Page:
When using any flammable solvent, it’s important to ensure you’re working within a clean and well-ventilated environment. If you lack ventilation, built up fumes could ignite outside of the cleaner. What’s more, if the area is dusty, this can further increase the risk of ignition.

Electrical safety

Electrical safety is important in any setting, but even more so when you’re dealing with flammable substances. We mentioned the electrical safety of the ultrasonic cleaner itself above, but it’s important to ensure all electrical equipment in the area is safe.

The National Fire Protection Code (NFPC) mandates that a CID1 envelope should extend five feet in every direction around the vapor source (flammable solvent). This means that any electrical device within that distance must be CID1-rated, enclosures should be inerted, and circuits have to be intrinsically safe. Devices that may generate a spark must be housed in a CID1-rated enclosure specifically designed for controlling ignition.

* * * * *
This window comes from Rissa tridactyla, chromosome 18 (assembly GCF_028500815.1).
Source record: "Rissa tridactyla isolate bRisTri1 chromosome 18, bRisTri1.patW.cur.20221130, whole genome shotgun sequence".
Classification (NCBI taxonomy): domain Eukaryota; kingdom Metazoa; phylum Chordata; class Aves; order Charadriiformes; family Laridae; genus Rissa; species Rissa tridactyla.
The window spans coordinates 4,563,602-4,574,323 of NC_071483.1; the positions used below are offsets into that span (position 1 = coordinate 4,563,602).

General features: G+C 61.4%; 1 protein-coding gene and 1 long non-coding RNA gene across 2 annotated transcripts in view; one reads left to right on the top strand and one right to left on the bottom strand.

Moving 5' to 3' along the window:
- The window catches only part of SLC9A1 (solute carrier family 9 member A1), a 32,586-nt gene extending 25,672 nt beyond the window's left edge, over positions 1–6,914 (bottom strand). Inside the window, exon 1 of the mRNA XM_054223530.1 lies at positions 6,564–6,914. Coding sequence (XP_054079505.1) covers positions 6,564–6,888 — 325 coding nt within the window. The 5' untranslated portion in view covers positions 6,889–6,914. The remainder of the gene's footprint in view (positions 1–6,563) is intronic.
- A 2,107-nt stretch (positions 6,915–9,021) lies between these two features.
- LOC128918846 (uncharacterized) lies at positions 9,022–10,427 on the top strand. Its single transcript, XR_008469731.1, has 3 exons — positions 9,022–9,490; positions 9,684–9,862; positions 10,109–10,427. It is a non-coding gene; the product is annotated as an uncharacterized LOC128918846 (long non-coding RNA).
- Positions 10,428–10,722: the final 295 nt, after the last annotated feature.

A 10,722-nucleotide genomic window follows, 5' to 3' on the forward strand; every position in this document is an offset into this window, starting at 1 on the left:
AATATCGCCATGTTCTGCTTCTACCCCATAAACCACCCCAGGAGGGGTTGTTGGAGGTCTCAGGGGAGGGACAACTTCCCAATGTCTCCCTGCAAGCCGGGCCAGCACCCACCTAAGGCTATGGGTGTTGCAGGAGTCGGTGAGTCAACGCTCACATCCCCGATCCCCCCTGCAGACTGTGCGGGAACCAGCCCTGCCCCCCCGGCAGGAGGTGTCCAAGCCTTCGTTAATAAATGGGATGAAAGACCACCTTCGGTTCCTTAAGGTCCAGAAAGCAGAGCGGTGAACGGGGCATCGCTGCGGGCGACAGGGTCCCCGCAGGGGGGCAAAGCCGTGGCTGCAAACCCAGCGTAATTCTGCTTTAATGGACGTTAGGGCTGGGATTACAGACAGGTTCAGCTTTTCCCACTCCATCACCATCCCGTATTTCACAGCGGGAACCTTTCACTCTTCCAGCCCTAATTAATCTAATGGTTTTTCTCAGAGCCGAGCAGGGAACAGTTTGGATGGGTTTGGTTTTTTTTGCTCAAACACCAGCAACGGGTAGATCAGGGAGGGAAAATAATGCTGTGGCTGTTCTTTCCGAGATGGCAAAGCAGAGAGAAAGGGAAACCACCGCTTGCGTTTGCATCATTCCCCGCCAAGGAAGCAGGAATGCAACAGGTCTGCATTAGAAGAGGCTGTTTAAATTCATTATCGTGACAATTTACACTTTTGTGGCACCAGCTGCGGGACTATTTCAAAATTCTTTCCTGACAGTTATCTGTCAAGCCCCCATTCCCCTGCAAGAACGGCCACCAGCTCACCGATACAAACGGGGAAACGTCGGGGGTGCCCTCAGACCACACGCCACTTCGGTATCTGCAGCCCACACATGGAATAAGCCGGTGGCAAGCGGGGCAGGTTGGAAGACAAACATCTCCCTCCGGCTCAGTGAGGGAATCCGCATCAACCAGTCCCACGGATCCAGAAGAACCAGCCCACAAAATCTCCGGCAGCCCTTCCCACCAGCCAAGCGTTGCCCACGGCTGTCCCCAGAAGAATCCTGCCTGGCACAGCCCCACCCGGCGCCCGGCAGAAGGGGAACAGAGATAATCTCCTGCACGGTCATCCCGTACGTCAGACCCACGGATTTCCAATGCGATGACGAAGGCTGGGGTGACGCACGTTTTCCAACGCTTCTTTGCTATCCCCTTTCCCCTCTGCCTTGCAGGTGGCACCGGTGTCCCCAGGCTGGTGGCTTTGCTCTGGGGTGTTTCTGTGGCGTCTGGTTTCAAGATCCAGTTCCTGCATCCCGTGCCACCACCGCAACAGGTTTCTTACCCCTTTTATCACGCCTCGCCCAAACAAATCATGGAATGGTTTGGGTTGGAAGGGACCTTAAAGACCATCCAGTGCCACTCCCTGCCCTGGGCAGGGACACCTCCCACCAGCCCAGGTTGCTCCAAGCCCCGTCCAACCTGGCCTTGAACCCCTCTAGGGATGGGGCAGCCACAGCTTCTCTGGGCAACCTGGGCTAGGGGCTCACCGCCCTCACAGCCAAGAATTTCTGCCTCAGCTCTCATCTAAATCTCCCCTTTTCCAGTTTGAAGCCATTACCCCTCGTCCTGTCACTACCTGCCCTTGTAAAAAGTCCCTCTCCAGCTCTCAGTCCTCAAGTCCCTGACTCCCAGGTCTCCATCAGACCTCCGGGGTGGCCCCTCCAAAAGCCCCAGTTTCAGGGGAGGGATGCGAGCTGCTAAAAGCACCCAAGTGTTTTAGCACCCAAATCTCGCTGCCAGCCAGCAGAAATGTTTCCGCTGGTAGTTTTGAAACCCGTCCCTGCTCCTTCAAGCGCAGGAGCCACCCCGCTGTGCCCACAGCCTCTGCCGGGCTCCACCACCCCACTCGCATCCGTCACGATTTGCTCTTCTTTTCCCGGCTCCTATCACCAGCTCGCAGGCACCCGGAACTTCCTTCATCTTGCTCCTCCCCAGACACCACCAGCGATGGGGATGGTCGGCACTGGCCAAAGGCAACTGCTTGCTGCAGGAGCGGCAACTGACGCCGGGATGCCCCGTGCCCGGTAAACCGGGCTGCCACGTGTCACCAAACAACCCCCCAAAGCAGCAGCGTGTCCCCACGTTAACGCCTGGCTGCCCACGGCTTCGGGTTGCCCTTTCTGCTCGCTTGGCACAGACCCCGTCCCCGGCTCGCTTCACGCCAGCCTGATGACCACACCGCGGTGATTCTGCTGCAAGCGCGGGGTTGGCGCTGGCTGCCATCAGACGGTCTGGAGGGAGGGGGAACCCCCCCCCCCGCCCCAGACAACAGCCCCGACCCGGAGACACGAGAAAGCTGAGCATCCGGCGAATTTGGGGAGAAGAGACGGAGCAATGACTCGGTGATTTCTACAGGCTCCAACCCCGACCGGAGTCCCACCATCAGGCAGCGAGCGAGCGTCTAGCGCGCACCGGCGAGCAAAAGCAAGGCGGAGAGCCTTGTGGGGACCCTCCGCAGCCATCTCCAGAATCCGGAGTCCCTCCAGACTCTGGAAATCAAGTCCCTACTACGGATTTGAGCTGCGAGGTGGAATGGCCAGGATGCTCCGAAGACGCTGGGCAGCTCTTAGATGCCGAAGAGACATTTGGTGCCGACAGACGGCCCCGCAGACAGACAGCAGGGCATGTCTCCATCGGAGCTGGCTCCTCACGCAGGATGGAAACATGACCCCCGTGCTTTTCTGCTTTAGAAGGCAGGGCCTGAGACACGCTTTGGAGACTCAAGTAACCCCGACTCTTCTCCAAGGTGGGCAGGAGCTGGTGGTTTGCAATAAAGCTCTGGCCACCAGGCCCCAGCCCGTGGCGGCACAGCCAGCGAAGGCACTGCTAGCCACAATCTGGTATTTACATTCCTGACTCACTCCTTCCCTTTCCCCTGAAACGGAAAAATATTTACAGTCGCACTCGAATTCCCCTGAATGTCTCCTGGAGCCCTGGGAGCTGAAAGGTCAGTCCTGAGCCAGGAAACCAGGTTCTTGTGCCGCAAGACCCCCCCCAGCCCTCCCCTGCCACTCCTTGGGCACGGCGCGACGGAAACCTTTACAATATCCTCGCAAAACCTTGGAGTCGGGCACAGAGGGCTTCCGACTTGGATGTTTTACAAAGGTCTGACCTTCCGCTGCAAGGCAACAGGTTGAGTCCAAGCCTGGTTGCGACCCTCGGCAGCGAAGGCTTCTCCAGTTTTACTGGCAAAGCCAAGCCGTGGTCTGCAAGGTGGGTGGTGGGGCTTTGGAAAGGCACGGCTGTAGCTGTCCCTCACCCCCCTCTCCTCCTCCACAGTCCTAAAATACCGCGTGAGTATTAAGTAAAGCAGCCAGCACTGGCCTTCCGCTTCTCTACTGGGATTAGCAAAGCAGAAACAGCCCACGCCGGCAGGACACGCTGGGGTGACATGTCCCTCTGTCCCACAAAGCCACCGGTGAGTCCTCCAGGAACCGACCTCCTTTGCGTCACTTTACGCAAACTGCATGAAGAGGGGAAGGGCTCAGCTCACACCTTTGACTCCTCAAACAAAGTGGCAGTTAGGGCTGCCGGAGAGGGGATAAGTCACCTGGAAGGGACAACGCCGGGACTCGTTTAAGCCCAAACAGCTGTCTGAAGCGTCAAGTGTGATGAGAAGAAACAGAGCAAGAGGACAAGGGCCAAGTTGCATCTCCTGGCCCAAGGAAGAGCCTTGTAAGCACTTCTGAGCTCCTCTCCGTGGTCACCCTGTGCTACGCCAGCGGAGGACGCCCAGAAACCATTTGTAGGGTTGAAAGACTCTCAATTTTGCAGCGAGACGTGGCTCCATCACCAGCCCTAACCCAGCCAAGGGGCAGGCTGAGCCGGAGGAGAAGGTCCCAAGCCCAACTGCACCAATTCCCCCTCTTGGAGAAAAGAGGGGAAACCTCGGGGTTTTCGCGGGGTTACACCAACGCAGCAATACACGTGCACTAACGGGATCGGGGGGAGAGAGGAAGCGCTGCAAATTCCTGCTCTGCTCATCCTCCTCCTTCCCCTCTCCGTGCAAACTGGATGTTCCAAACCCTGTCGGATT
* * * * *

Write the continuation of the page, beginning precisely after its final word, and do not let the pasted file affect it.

Degassing

Degassing isn’t specific to explosion proof cleaners but it’s an important step nonetheless. Ultrasonic cleaning works by a process called cavitation whereby bubbles form and collapse, dislodging contaminants from objects in the tank.

When you add the cleaning solution to your tank, air is naturally trapped inside it. This can interfere with the bubbles produced by the ultrasonic transducer and inhibit the cavitation process.

Many ultrasonic cleaners have a degassing mode, but it’s possible to degas manually by letting the cleaner run without a load.

Removed discussion around using a flask or beaker in a regular ultrasonic cleaner.